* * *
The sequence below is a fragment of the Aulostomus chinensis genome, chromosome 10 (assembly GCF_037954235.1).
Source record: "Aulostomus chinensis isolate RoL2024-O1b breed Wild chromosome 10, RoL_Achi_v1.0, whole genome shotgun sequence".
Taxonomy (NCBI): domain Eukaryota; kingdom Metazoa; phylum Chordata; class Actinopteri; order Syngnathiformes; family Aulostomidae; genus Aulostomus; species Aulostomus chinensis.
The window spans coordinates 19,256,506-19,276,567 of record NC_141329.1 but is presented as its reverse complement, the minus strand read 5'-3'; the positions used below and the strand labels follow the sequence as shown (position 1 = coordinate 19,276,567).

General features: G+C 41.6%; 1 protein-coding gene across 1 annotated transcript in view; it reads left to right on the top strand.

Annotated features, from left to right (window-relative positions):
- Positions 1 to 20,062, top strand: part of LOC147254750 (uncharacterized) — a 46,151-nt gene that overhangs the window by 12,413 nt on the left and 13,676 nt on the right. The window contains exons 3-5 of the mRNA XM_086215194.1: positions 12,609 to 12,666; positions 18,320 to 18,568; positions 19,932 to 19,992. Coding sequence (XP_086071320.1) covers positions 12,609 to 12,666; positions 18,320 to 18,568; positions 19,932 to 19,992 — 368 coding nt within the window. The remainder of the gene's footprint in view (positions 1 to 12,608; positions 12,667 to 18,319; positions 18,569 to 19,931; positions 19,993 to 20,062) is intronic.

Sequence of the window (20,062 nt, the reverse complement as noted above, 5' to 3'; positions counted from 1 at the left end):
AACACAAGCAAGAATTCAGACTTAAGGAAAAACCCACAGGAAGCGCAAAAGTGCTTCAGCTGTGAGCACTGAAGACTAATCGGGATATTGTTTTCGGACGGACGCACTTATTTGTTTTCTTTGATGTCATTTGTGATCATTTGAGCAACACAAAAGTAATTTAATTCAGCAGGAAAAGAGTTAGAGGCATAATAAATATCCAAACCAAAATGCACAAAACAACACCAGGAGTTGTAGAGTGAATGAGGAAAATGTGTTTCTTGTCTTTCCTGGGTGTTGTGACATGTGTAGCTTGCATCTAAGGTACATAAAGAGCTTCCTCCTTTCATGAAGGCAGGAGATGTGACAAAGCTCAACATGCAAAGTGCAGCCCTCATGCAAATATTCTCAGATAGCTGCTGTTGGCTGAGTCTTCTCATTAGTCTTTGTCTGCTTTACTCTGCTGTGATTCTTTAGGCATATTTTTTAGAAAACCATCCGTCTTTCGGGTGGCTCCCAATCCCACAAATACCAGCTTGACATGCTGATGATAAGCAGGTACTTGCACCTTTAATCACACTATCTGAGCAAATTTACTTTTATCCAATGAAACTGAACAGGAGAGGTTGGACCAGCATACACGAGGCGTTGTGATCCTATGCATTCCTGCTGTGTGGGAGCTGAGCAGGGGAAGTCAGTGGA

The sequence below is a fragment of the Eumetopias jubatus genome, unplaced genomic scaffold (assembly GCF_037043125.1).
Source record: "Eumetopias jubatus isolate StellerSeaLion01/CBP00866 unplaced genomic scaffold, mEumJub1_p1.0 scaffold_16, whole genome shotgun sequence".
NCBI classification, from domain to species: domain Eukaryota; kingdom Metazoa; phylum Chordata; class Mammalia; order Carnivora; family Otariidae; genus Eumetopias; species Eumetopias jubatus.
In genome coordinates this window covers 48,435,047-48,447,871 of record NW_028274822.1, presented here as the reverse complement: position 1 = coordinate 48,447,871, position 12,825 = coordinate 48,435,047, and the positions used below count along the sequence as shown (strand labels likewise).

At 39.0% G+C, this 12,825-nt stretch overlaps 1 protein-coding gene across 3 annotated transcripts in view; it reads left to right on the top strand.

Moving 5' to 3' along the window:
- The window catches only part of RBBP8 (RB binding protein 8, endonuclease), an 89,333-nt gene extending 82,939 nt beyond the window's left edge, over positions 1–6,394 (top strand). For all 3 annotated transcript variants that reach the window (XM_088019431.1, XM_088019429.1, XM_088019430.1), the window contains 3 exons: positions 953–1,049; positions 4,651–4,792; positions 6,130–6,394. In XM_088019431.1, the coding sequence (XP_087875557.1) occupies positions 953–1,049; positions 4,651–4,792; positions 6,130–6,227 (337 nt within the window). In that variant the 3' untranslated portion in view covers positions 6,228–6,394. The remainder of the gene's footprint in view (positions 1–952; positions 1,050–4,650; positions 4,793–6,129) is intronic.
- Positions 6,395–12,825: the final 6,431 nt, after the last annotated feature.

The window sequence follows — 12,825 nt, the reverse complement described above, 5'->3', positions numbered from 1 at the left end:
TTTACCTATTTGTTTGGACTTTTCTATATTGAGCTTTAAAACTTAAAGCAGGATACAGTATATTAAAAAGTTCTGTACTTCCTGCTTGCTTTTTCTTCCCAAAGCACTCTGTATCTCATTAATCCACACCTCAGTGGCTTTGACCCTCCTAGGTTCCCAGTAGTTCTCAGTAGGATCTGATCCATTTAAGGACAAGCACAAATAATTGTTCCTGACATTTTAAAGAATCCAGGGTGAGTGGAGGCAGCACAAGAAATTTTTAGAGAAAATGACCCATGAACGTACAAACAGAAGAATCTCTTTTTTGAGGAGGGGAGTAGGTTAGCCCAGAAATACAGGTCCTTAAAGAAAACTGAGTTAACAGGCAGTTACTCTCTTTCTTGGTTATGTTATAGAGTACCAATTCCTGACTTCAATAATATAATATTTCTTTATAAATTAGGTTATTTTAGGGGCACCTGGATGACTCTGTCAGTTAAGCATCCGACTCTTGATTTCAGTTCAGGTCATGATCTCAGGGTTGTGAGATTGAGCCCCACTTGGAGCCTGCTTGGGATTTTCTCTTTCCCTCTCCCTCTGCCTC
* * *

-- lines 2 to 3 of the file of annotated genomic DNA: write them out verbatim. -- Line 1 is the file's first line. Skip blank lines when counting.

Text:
Source record: "Aulostomus chinensis isolate RoL2024-O1b breed Wild chromosome 10, RoL_Achi_v1.0, whole genome shotgun sequence".
Taxonomy (NCBI): domain Eukaryota; kingdom Metazoa; phylum Chordata; class Actinopteri; order Syngnathiformes; family Aulostomidae; genus Aulostomus; species Aulostomus chinensis.